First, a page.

Notebook: TCU’s speed, forcing turnovers and the special-teams star

Wide receiver, Hakeem Butler, and running back Deshaunte Jones, celebrate after Butler scored a touchdown during the game against University of Akron at Jack Trice Stadium on Sept. 22. The Cyclones won 26-13.

Noah Rohlfing

Matt Campbell’s weekly press conference focused on Texas Christian University, what the Horned Frogs do well, what Iowa State needs to improve on and more.

TCU’s team speed and forcing turnovers

TCU has a hell of a lot of speed on its roster. Coach Campbell was clear on Tuesday the Horned Frogs have speed on both sides of the ball, and they use it as a core part of their identity.

“They know where they need to be,” Campbell said. “He allows his players to play fast.

“It’s almost like you’re watching them in fast forward.”

The Horned Frogs, on defense, run a 4-2-5 base scheme that head coach and defensive mastermind Gary Patterson has long been tweaking and using to the dismay of Big 12 offenses. Last season, the Horned Frogs were first in the conference in total defense, giving up 331 yards per game and leading the league in nearly every defensive category along the way.

TCU was also the only defense in the conference to allow fewer than 20 points per game. Patterson utilizes the speed he recruits to keep TCU ready for the array of offensive weapons that preside in the Big 12.

The Horned Frogs play fast and play mean.

Redshirt junior wide receiver Hakeem Butler said the Cyclones aren’t going to reach but push their brand of football on TCU.

“We’re a more physical team,” Butler said. “We can’t game plan to what they do best. We have to do what we do best.”

On the other side of the ball, the Cyclones will be seeking to replicate last year’s performance against the Horned Frogs, in which TCU committed two red-zone turnovers that changed the complexion of the game.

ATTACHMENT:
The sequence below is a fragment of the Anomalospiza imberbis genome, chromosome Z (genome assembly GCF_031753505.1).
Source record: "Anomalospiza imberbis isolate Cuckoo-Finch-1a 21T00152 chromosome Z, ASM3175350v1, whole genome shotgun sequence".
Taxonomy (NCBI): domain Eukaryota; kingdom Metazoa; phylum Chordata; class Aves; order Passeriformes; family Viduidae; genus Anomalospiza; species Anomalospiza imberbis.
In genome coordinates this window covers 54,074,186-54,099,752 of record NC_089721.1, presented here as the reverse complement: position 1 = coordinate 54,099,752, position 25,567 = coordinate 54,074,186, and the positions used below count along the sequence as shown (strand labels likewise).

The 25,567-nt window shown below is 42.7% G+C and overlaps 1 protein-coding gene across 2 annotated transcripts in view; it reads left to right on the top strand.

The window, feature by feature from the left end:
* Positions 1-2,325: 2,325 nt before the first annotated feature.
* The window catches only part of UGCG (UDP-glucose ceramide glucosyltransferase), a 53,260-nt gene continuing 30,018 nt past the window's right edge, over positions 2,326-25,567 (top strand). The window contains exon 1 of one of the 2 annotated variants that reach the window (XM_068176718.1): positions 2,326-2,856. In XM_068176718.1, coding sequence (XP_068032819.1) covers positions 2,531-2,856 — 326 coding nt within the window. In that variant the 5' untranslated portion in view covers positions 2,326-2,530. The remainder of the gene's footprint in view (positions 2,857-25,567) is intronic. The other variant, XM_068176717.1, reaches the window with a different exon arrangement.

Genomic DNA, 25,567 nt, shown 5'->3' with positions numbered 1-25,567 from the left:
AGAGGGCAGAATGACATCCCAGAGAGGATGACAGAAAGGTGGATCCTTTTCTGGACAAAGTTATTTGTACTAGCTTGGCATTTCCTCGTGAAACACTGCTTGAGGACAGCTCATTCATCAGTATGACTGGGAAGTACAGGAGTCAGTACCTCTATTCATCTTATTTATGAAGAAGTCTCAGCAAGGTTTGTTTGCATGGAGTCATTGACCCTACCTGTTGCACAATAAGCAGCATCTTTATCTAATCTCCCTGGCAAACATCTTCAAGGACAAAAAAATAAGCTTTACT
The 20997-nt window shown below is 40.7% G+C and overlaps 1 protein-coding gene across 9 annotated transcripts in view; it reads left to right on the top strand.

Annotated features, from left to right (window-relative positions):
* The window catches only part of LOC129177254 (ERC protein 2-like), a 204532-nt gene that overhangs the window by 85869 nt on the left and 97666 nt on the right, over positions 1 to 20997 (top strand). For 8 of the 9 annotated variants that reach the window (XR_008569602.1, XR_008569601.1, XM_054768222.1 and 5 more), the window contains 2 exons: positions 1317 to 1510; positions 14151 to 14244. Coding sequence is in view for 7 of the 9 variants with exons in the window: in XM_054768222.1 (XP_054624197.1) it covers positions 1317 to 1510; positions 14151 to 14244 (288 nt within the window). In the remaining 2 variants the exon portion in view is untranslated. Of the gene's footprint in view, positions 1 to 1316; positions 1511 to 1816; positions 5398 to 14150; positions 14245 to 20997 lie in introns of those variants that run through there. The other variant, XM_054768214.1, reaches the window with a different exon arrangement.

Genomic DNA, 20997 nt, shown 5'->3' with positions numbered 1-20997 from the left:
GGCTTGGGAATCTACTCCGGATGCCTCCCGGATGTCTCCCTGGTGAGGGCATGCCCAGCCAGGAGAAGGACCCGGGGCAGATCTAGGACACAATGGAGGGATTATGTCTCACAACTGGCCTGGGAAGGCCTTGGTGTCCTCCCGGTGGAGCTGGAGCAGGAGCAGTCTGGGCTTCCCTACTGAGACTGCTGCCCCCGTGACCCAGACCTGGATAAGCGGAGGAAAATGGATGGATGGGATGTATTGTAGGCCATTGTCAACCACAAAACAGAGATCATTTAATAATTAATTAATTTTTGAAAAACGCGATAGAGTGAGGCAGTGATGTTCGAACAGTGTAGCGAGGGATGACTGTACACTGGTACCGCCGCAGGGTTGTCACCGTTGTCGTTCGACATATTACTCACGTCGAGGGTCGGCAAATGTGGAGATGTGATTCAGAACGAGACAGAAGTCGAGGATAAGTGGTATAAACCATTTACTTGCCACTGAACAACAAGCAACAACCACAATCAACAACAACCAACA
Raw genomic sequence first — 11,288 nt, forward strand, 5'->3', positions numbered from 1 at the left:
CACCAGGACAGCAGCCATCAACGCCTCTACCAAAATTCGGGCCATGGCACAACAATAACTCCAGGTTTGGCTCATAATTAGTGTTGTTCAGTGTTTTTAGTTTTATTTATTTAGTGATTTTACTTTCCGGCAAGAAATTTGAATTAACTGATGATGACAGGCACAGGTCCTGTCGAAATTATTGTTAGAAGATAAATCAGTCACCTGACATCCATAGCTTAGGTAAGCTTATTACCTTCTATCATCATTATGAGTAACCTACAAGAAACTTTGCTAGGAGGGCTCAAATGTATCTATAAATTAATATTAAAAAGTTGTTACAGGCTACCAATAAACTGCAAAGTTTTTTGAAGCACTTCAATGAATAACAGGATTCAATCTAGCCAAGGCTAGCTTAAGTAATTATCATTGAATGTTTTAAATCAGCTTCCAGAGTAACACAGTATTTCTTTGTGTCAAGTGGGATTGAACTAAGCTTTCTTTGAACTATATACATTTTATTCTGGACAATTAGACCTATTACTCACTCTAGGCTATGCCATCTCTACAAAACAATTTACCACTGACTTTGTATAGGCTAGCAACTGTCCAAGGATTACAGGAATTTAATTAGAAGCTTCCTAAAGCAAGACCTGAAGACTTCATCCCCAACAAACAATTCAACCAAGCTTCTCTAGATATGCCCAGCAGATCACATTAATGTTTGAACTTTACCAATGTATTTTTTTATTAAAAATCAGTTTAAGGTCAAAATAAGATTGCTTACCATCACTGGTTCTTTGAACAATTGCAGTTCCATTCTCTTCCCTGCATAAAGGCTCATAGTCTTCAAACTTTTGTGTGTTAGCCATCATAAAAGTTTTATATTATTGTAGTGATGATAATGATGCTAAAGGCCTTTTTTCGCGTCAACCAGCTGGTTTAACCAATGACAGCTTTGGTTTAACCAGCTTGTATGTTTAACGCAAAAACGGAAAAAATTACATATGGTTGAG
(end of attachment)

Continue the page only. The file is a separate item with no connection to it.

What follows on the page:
The Cyclones forced 20 turnovers last season en route to a plus-10 team turnover margin. This year, the margin is minus-one, with three turnovers — one in each of their three games so far — and only two turnovers forced.

The TCU offense has made a recent habit of back-to-back turnovers, giving the ball back on consecutive possessions of both the Ohio State and Texas games and turning leads into double-digit deficits.

Iowa State will try to exploit that, and redshirt senior cornerback D’Andre Payne knows the Cyclones have to get more takeaways.

“We’re close. We’re starting to do that,” Payne said. “Down the road it’ll be very important for us to make those plays, just playing the teams that we gotta face in the future.”

Assalley helping out on offense

The funniest moment of Tuesday’s presser came when a reporter asked about Iowa State’s starting kicker, redshirt sophomore Connor Assalley.

The reporter asked if Assalley had a sense of humor, given his last name, and what his personality is in the locker room.

Following a few moments of laughter, Campbell responded by saying Assalley has a confidence about him, so much so that Campbell can’t get a rise out of him in practice.

“He’s really kinda dry, to be honest with you,” Campbell said. “He’s a really neat kid.”

The Cyclones’ leading point-scorer confirmed as much.

“I’m pretty quiet when I’m here,” Assalley said.

Assalley was a surprise starter at placekicker in the would-be first game of the season against South Dakota State in a somewhat surprising turn of events, given most of the talk during the spring and summer surrounded redshirt senior Chris Francis and true freshman Brayden Narveson.

The walk-on has taken the job in stride, making all seven of his field goal attempts so far this season, including four in the Cyclones’ win over Akron.

While the Cyclones have said they need to improve their red zone execution, Assalley being a safe fallback option has proven helpful.

Butler likes Assalley’s start, but doesn’t want him on the field as much.

“It’s definitely good to know that you have those three points,” Butler said.

If anyone can get a rise out of Assalley, it has to be the enigmatic Butler, right?

“Connor’s really focused, but he has a lot of fun at practice,” Butler said. “He’s always smiling.”